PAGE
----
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On Thursday, March 4, 2020, T-Mobile disclosed a breach that impacted employees and customers. T-Mobile posted two separate data breach notification letters on their website. The first states that there was a malicious attack against their email vendor that led to unauthorized access to certain T-Mobile employee accounts, some of which contained account information for T-Mobile customers and employees. The second breach notification letter also states there was a malicious attack against their email vendor. However, it says personal information like names, addresses, Social Security numbers, financial account information, government identification numbers, phone numbers and billing account information could have been exposed for some customers and employees.

The U.S. telco is sending out SMS notifications to all impacted users about the T-Mobile breach. Users who just had account data exposed are getting different notifications than those who had sensitive data exposed.

It is not yet known how many employees and customers were affected by the T-Mobile breach. However, the company is recommending to customers that they change their PIN numbers on their T-Mobile accounts. T-Mobile is also offering free credit monitoring and identity theft detective services that are being provided by TransUnion, for those that had sensitive information exposed. Those that have the option to have monitoring will receive a separate letter with details.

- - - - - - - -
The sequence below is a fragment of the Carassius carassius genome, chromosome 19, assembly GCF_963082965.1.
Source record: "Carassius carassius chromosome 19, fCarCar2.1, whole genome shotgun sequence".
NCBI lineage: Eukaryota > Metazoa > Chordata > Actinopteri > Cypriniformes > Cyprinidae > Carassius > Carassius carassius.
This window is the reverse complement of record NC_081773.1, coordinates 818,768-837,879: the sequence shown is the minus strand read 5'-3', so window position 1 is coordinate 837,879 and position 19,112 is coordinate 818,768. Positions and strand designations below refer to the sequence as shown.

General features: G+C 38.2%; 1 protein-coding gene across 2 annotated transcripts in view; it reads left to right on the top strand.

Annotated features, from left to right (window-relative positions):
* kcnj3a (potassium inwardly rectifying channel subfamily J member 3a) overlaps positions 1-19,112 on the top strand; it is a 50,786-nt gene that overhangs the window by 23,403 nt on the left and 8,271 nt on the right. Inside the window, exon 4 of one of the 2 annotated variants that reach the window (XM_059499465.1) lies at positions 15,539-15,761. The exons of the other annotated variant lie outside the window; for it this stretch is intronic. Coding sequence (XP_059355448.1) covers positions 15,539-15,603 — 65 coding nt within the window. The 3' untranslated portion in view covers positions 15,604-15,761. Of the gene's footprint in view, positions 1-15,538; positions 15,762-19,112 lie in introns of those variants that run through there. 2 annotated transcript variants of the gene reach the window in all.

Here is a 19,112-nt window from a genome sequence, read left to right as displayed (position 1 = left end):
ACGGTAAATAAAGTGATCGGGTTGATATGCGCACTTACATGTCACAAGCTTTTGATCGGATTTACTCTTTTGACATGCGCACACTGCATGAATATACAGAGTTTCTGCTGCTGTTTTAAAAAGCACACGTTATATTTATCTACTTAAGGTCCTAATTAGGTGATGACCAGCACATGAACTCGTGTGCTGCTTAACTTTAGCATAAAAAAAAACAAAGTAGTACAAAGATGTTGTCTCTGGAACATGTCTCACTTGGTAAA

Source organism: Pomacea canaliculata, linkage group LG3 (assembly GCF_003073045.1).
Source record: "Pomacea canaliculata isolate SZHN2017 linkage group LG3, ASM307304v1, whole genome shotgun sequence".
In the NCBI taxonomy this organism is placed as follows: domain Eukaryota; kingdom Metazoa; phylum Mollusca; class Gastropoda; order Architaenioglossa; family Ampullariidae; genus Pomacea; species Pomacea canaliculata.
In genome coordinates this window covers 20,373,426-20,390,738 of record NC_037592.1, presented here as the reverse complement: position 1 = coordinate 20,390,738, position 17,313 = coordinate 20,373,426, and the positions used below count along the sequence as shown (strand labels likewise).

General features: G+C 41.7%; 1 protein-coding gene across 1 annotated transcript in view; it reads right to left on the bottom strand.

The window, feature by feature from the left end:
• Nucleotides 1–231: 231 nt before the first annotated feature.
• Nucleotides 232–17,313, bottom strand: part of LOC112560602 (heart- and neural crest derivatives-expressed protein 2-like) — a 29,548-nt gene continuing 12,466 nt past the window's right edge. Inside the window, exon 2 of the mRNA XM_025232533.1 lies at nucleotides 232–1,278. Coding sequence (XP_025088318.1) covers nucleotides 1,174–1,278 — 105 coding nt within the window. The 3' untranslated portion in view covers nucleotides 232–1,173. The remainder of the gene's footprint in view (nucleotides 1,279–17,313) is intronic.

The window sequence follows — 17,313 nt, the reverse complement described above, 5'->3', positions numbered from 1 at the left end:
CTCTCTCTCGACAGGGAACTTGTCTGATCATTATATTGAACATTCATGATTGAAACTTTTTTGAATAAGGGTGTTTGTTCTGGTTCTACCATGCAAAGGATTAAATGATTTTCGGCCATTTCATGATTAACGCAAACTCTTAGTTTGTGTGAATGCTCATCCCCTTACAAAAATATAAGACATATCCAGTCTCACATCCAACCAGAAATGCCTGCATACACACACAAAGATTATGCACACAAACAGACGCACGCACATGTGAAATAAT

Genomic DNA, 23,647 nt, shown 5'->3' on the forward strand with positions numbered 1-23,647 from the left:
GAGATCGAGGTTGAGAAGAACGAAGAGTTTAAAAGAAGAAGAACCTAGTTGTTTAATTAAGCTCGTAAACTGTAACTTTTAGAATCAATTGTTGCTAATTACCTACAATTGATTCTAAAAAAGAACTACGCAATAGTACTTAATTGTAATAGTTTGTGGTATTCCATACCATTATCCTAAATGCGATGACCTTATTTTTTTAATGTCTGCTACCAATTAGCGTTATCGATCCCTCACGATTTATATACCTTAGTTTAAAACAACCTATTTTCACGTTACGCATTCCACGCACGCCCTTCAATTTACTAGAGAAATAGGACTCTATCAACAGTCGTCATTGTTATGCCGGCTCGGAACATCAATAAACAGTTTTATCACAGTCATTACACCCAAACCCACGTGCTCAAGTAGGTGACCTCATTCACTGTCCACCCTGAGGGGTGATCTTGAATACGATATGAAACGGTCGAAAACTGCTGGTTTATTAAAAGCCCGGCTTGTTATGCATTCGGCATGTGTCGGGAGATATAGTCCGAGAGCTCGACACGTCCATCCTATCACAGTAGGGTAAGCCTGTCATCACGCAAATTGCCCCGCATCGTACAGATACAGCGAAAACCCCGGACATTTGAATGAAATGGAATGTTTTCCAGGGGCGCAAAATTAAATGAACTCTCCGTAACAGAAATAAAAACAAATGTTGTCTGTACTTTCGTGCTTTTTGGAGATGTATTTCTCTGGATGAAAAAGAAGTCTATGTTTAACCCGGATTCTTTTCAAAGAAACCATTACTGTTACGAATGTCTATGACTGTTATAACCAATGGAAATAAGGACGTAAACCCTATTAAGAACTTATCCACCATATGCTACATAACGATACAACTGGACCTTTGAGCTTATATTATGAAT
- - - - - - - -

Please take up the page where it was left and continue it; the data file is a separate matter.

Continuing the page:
In the notification letters, T-Mobile has emphasized how seriously they take the security of every customer and employee, and that they are working to further enhance their security to stay ahead of this type of activity.

While there is nothing you can do to prevent yourself from falling victim to a data breach, there are things you can do to reduce your risk.

  • Be alert for phishing emails by a scammer that acts like they know who you are or that they are a company you do business with. Only respond to emails if you know the recipient or are expecting the email.
  • Keep an eye out for suspicious activity. You can do that by regularly reviewing and monitoring your accounts and credit history for any unauthorized transactions.
  • If you believe you have fallen victim to identity theft, file a police report. You can also contact the Federal Trade Commission or the State Attorney General to learn more about the proper steps to take.

If you believe your information was exposed as part of the T-Mobile breach, the Identity Theft Resource Center urges you to call us toll-free at 888.400.5530 to speak with an expert advisor who can help you create an action plan and tell you who to contact and what to say. You can also live chat with an advisor.

The ITRC also encourages you to download our ID Theft Help App that will allow you to track your case and provide proof of what you have completed, which is more important now than ever with recent data breach settlements requiring victims to provide proof for cash payouts.